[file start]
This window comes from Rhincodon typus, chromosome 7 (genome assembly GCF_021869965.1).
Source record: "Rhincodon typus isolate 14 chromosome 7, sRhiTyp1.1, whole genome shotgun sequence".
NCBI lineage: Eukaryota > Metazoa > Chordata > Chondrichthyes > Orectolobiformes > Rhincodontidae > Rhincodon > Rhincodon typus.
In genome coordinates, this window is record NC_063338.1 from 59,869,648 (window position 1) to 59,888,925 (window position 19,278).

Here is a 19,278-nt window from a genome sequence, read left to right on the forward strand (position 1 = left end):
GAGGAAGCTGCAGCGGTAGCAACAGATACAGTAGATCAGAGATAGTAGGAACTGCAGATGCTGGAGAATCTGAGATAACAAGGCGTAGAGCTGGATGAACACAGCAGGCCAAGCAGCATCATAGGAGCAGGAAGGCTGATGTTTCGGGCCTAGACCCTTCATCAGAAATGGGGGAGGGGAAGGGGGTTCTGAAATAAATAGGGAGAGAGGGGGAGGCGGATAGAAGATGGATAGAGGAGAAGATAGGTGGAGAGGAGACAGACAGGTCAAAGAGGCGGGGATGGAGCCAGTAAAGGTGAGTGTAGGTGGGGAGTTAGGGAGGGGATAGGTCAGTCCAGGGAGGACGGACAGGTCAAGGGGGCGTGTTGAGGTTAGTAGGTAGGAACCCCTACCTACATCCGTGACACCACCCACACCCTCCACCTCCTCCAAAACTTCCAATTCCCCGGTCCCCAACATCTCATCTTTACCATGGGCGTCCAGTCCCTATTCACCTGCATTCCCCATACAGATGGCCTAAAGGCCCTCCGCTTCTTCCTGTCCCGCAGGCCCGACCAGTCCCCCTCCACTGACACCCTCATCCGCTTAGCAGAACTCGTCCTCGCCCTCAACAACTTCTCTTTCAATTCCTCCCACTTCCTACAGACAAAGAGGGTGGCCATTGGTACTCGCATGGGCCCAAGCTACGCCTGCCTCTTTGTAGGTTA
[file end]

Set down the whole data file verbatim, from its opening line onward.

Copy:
This window comes from Rhincodon typus, chromosome 7 (genome assembly GCF_021869965.1).
Source record: "Rhincodon typus isolate 14 chromosome 7, sRhiTyp1.1, whole genome shotgun sequence".
NCBI lineage: Eukaryota > Metazoa > Chordata > Chondrichthyes > Orectolobiformes > Rhincodontidae > Rhincodon > Rhincodon typus.
In genome coordinates, this window is record NC_063338.1 from 59,869,648 (window position 1) to 59,888,925 (window position 19,278).

Here is a 19,278-nt window from a genome sequence, read left to right on the forward strand (position 1 = left end):
GAGGAAGCTGCAGCGGTAGCAACAGATACAGTAGATCAGAGATAGTAGGAACTGCAGATGCTGGAGAATCTGAGATAACAAGGCGTAGAGCTGGATGAACACAGCAGGCCAAGCAGCATCATAGGAGCAGGAAGGCTGATGTTTCGGGCCTAGACCCTTCATCAGAAATGGGGGAGGGGAAGGGGGTTCTGAAATAAATAGGGAGAGAGGGGGAGGCGGATAGAAGATGGATAGAGGAGAAGATAGGTGGAGAGGAGACAGACAGGTCAAAGAGGCGGGGATGGAGCCAGTAAAGGTGAGTGTAGGTGGGGAGTTAGGGAGGGGATAGGTCAGTCCAGGGAGGACGGACAGGTCAAGGGGGCGTGTTGAGGTTAGTAGGTAGGAACCCCTACCTACATCCGTGACACCACCCACACCCTCCACCTCCTCCAAAACTTCCAATTCCCCGGTCCCCAACATCTCATCTTTACCATGGGCGTCCAGTCCCTATTCACCTGCATTCCCCATACAGATGGCCTAAAGGCCCTCCGCTTCTTCCTGTCCCGCAGGCCCGACCAGTCCCCCTCCACTGACACCCTCATCCGCTTAGCAGAACTCGTCCTCGCCCTCAACAACTTCTCTTTCAATTCCTCCCACTTCCTACAGACAAAGAGGGTGGCCATTGGTACTCGCATGGGCCCAAGCTACGCCTGCCTCTTTGTAGGTTA